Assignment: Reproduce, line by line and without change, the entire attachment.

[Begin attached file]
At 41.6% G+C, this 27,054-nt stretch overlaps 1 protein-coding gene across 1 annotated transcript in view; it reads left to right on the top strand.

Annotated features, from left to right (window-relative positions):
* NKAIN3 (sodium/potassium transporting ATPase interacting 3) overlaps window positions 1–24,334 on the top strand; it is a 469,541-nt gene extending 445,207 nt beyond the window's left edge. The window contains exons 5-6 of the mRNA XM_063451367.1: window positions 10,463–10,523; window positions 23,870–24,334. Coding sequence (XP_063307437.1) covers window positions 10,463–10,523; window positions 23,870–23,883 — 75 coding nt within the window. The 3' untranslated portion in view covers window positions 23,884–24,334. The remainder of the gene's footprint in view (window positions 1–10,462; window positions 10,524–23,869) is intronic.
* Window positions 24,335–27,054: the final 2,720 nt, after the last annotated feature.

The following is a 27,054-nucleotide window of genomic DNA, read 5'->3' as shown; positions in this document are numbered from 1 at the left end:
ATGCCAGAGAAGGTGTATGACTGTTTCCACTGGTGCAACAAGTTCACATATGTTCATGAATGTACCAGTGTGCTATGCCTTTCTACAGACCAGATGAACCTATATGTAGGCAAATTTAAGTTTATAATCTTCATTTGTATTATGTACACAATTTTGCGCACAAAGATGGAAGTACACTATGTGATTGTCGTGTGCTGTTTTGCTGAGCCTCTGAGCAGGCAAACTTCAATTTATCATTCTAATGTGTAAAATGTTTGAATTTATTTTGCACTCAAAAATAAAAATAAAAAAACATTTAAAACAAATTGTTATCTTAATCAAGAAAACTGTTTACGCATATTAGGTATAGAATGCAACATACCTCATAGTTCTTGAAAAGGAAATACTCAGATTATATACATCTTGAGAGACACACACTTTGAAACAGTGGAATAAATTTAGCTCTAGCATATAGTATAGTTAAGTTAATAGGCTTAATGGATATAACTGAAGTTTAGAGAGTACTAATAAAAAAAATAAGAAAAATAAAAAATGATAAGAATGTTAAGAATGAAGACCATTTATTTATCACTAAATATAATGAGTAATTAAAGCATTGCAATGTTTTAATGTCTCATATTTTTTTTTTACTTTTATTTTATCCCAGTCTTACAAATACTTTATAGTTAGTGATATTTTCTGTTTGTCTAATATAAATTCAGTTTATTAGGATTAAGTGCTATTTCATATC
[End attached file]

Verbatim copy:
At 41.6% G+C, this 27,054-nt stretch overlaps 1 protein-coding gene across 1 annotated transcript in view; it reads left to right on the top strand.

Annotated features, from left to right (window-relative positions):
* NKAIN3 (sodium/potassium transporting ATPase interacting 3) overlaps window positions 1–24,334 on the top strand; it is a 469,541-nt gene extending 445,207 nt beyond the window's left edge. The window contains exons 5-6 of the mRNA XM_063451367.1: window positions 10,463–10,523; window positions 23,870–24,334. Coding sequence (XP_063307437.1) covers window positions 10,463–10,523; window positions 23,870–23,883 — 75 coding nt within the window. The 3' untranslated portion in view covers window positions 23,884–24,334. The remainder of the gene's footprint in view (window positions 1–10,462; window positions 10,524–23,869) is intronic.
* Window positions 24,335–27,054: the final 2,720 nt, after the last annotated feature.

The following is a 27,054-nucleotide window of genomic DNA, read 5'->3' as shown; positions in this document are numbered from 1 at the left end:
ATGCCAGAGAAGGTGTATGACTGTTTCCACTGGTGCAACAAGTTCACATATGTTCATGAATGTACCAGTGTGCTATGCCTTTCTACAGACCAGATGAACCTATATGTAGGCAAATTTAAGTTTATAATCTTCATTTGTATTATGTACACAATTTTGCGCACAAAGATGGAAGTACACTATGTGATTGTCGTGTGCTGTTTTGCTGAGCCTCTGAGCAGGCAAACTTCAATTTATCATTCTAATGTGTAAAATGTTTGAATTTATTTTGCACTCAAAAATAAAAATAAAAAAACATTTAAAACAAATTGTTATCTTAATCAAGAAAACTGTTTACGCATATTAGGTATAGAATGCAACATACCTCATAGTTCTTGAAAAGGAAATACTCAGATTATATACATCTTGAGAGACACACACTTTGAAACAGTGGAATAAATTTAGCTCTAGCATATAGTATAGTTAAGTTAATAGGCTTAATGGATATAACTGAAGTTTAGAGAGTACTAATAAAAAAAATAAGAAAAATAAAAAATGATAAGAATGTTAAGAATGAAGACCATTTATTTATCACTAAATATAATGAGTAATTAAAGCATTGCAATGTTTTAATGTCTCATATTTTTTTTTTACTTTTATTTTATCCCAGTCTTACAAATACTTTATAGTTAGTGATATTTTCTGTTTGTCTAATATAAATTCAGTTTATTAGGATTAAGTGCTATTTCATATC